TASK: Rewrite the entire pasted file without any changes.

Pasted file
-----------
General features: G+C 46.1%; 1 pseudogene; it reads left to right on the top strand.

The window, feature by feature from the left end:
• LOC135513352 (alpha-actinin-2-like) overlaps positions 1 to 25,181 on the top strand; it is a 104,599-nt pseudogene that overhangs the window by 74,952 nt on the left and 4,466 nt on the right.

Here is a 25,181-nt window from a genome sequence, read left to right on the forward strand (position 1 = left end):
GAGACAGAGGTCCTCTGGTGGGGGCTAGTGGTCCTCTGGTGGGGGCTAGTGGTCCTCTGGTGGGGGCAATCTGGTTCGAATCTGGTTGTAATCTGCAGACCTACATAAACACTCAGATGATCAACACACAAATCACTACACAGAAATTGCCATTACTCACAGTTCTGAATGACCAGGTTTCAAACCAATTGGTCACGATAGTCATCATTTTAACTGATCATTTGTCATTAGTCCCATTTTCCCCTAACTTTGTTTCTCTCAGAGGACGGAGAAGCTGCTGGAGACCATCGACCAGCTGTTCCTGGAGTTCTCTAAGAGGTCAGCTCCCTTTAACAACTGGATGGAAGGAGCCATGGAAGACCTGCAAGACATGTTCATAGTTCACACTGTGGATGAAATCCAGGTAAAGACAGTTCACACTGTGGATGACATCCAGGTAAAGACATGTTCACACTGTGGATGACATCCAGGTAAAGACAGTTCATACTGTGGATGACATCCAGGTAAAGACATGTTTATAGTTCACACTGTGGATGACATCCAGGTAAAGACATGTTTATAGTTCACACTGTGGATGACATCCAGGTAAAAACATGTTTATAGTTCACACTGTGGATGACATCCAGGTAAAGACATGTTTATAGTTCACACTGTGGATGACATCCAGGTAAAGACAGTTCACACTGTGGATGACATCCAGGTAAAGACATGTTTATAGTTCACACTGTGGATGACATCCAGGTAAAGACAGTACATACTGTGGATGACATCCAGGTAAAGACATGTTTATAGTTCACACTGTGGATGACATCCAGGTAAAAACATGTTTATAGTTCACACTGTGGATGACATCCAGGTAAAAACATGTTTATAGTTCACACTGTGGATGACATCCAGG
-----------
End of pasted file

General features: G+C 46.1%; 1 pseudogene; it reads left to right on the top strand.

The window, feature by feature from the left end:
• LOC135513352 (alpha-actinin-2-like) overlaps positions 1 to 25,181 on the top strand; it is a 104,599-nt pseudogene that overhangs the window by 74,952 nt on the left and 4,466 nt on the right.

Here is a 25,181-nt window from a genome sequence, read left to right on the forward strand (position 1 = left end):
GAGACAGAGGTCCTCTGGTGGGGGCTAGTGGTCCTCTGGTGGGGGCTAGTGGTCCTCTGGTGGGGGCAATCTGGTTCGAATCTGGTTGTAATCTGCAGACCTACATAAACACTCAGATGATCAACACACAAATCACTACACAGAAATTGCCATTACTCACAGTTCTGAATGACCAGGTTTCAAACCAATTGGTCACGATAGTCATCATTTTAACTGATCATTTGTCATTAGTCCCATTTTCCCCTAACTTTGTTTCTCTCAGAGGACGGAGAAGCTGCTGGAGACCATCGACCAGCTGTTCCTGGAGTTCTCTAAGAGGTCAGCTCCCTTTAACAACTGGATGGAAGGAGCCATGGAAGACCTGCAAGACATGTTCATAGTTCACACTGTGGATGAAATCCAGGTAAAGACAGTTCACACTGTGGATGACATCCAGGTAAAGACATGTTCACACTGTGGATGACATCCAGGTAAAGACAGTTCATACTGTGGATGACATCCAGGTAAAGACATGTTTATAGTTCACACTGTGGATGACATCCAGGTAAAGACATGTTTATAGTTCACACTGTGGATGACATCCAGGTAAAAACATGTTTATAGTTCACACTGTGGATGACATCCAGGTAAAGACATGTTTATAGTTCACACTGTGGATGACATCCAGGTAAAGACAGTTCACACTGTGGATGACATCCAGGTAAAGACATGTTTATAGTTCACACTGTGGATGACATCCAGGTAAAGACAGTACATACTGTGGATGACATCCAGGTAAAGACATGTTTATAGTTCACACTGTGGATGACATCCAGGTAAAAACATGTTTATAGTTCACACTGTGGATGACATCCAGGTAAAAACATGTTTATAGTTCACACTGTGGATGACATCCAGG